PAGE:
- Would you like to touch his monkey? Klaus Nomi's life (on earth and other places) is chronicled in The Nomi Song (Thursday).
Thursday, April 28
Things are looking up for Sacramento's Still Life Projector. The emo band's 2004 indie CD The Dance Riot is being re-released on Tuesday by genre fave Victory Records. The wider distribution should mean more fans for the group, which plays around with the same soft-verses/loud-choruses structure that its peers adore. It also means more road time for the quintet, which comes to the Pirate's Cove (2083 East 21st Street) at 7 tonight. Tickets are $8, available by calling 216-241-5555.
"He was a freak among the freaks," says one of Klaus Nomi's friends in The Nomi Song, a profile of the German new-wave singer-performance artist who floored N.Y.C.'s hip elite in the late '70s with his high, operatic voice. Nomi dressed in space-age costumes, appeared with David Bowie on Saturday Night Live, and was no doubt an inspiration for that program's "Sprockets" skits more than a decade later. This appealing but modest documentary -- which compiles tons of clips, including a priceless pie-making demonstration from a cable-access show -- relies on pals and scene-makers to dish on Nomi (who died of AIDS in 1983). Now is the time we watch! It's at the Cleveland Cinematheque (11141 East Boulevard) at 9:05 tonight and 8:50 p.m. Sunday. Admission is $8; call 216-421-7450.
Friday, April 29
Detroit's Gore Gore Girls are the missing link between the Ronettes and Hole. Burying themselves in such '60s girl-group staples as handclaps and "la-la-la" choruses, and then topping it all off with distorted guitars and primal screams on their latest EP, 7 X 4 Gore, the Girls are kinda threatening too. But in a playful way -- a little like the Ramones. The girl-group connection and leather jackets seal it. They're at the Lime Spider (207 South Main Street in Akron) at 9:30 p.m. Tickets are $5; call 866-468-3401.
Saturday, April 30
We're as intrigued as we are a little freaked out by the "gigantic popcorn art sculptures" promised at this weekend's Popcorn Art Days in Chagrin Falls. Do we marvel at their aesthetic beauty and contemplate their deeper meanings? Or do we drench them in several gallons of fake butter and eat them? Yo-yo masters will also be there, passing on tricks of their trade (learn Buddha's Revenge and Rock the Baby on the Eiffel Tower!). Tomorrow, the third-annual Roll'n on the River Rubber Ducky Derby takes place at 2 p.m., in which 3,000 of the little fellas plunge over the Chagrin River's falls. The first 10 ducks to cross the finish line win a prize (hopefully, it's one of those big-ass popcorn sculptures). It all happens from 1 to 4 p.m. today and tomorrow in downtown Chagrin Falls. Admission is free; if you want to participate in the derby, ducks cost $5. Call 440-247-1895 for more info.
Some people mark the first real sign of spring by the flowers that are blooming. Others gauge it by the start of the baseball and golf seasons. We say spring ain't here till the sheep are shaved! And since today's Sheep Shearing Day at the zoo, it can mean only one thing: Warm weather has finally arrived. So grab a pair of shorts, hoist a glass of lemonade, and head to the Cleveland Metroparks Zoo (3900 Wildlife Way) at 11 a.m. to check out the sheep's new 'dos. Admission is $9, $4 for kids. For more information, call 216-661-6500.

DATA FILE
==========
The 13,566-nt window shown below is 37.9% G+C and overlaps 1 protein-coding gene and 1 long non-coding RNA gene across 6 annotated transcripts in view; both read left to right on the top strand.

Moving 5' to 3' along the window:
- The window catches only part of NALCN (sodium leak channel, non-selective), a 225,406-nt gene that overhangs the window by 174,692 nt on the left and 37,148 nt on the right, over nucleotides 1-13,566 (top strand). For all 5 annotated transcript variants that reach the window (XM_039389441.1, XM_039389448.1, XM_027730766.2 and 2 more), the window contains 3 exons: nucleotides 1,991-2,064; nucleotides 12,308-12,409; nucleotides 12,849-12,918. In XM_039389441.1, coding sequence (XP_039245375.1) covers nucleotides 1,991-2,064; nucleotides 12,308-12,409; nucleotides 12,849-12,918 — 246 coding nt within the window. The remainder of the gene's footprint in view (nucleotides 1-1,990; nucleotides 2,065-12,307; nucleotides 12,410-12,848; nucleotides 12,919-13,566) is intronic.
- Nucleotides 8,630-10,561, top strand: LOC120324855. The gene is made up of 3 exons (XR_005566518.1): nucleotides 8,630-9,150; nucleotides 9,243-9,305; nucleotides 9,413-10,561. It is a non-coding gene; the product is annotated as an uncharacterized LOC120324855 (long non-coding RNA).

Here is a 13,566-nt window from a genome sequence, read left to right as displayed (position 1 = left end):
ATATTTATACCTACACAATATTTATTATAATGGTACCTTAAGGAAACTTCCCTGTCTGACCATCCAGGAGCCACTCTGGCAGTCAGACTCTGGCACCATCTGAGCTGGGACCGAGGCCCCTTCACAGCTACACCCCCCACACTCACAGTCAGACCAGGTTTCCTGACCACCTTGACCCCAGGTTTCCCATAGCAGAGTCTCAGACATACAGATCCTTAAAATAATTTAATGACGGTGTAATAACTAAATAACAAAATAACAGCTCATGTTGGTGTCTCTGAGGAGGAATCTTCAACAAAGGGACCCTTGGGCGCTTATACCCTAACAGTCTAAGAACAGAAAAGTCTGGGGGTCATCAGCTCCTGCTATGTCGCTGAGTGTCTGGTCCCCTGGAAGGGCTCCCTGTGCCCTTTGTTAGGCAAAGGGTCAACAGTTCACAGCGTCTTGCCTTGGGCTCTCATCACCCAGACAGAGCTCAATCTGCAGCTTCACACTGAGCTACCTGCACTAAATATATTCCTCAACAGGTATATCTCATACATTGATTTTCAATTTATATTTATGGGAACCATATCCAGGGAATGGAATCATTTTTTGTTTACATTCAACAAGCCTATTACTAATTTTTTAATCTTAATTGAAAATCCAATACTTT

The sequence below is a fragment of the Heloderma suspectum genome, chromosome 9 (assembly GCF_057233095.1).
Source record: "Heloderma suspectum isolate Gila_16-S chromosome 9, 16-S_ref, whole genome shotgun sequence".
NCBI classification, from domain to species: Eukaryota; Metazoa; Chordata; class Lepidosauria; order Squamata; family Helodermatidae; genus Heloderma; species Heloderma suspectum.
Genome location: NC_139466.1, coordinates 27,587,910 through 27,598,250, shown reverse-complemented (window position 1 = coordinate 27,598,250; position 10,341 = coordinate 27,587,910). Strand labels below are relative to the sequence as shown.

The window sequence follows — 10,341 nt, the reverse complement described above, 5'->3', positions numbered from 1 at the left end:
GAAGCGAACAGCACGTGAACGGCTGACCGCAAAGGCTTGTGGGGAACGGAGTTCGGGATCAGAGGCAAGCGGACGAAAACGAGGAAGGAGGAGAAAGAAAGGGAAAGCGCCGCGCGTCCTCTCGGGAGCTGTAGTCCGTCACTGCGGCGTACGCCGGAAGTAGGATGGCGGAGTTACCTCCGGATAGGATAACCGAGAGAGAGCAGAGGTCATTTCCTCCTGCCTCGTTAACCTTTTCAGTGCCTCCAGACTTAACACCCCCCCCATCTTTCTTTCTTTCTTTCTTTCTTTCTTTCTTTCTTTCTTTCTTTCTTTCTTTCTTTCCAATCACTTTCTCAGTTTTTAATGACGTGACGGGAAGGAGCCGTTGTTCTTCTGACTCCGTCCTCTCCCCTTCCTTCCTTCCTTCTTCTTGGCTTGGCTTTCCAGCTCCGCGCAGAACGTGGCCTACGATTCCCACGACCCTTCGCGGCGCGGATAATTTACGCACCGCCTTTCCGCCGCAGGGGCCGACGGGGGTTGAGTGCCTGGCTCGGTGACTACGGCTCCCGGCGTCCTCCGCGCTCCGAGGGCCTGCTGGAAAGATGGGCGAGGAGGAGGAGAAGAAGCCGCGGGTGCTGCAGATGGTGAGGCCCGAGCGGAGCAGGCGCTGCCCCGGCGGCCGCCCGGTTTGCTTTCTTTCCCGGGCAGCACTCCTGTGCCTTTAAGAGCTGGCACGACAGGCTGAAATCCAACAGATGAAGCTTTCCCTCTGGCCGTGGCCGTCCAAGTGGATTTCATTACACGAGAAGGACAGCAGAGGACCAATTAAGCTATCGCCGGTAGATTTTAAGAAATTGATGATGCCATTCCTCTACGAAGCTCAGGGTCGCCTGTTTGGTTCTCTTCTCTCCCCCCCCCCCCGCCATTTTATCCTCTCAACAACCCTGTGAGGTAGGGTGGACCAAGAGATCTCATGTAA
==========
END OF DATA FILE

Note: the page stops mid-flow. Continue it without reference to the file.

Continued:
Sunday, May 1
Bob Newhart won't go away. Not that we're complaining. We just figured he'd call it a day after two insanely successful -- if not imaginatively titled -- sitcoms. But his droll performance as Papa Elf in 2003's Elf and his recent stint on Desperate Housewives prove that the 75-year-old legend has no plans to settle down anytime soon. He's showing off his vitality by hitting the road for a stand-up tour, which touches down at the Palace Theatre (1519 Euclid Avenue) at 3 today. Tickets are $30.40 to $44.50; call 216-241-6000.
Monday, May 2
Despite its title, Digging the Mystery: Photographs From the Danbury Site contains more than just pics of the excavation team that explored the Sandusky Bay region last summer. Artifacts and info detail the archaeological squad's search for prehistoric Native American tools, weapons, pottery, and bones. They're at the Cleveland Museum of Natural History (1 Wade Oval Drive) through August 1. It's open from 10 a.m. to 5 p.m. Monday through Saturday and noon to 5 p.m. Sunday. Admission is $9, $7 for kids; call 216-231-4600.
Tuesday, May 3
Oklahoma! is the hoariest of musicals. But that doesn't mean it lacks the ability to wow with all its theatrical razzle-dazzle. (It didn't run for 15 straight years for nothing.) Rodgers & Hammerstein's first collaboration is about feudin' cattlemen and farmers, and two cowboys pining for the same gal. It's the songs, however, that stick with you in this spiffy new touring version, which opens tonight at the Palace Theatre, 1519 Euclid Avenue. Show times are 7:30 p.m. Tuesday through Friday, 1:30 and 7:30 p.m. Saturday, and 1 and 6:30 p.m. Sunday through May 15. Tickets are $25 to $50; call 216-241-6000.
Wednesday, May 4
It was 35 years ago that the National Guard fired on protesting students at Kent State University, killing four. The school's May 4 Task Force is marking the anniversary with a day's worth of programs under the theme "Tell Me Father, Did They Aim?" Festivities (if you can call them that) actually started at midnight last night, with a silent candlelight vigil that runs till 12:24 p.m., the time in 1970 that the guardsmen began firing. Guided tours -- which weave through the Commons and note the bullet holes that still exist in some structures -- are 9 a.m. to 11 p.m. From noon to 3 p.m., a bevy of speakers -- including witnesses, siblings of the slain, and the executive director of Amnesty International U.S.A. -- relive the blot on our nation's history. Events take place on the university's grounds in Kent. See http://dept.kent.edu/may4.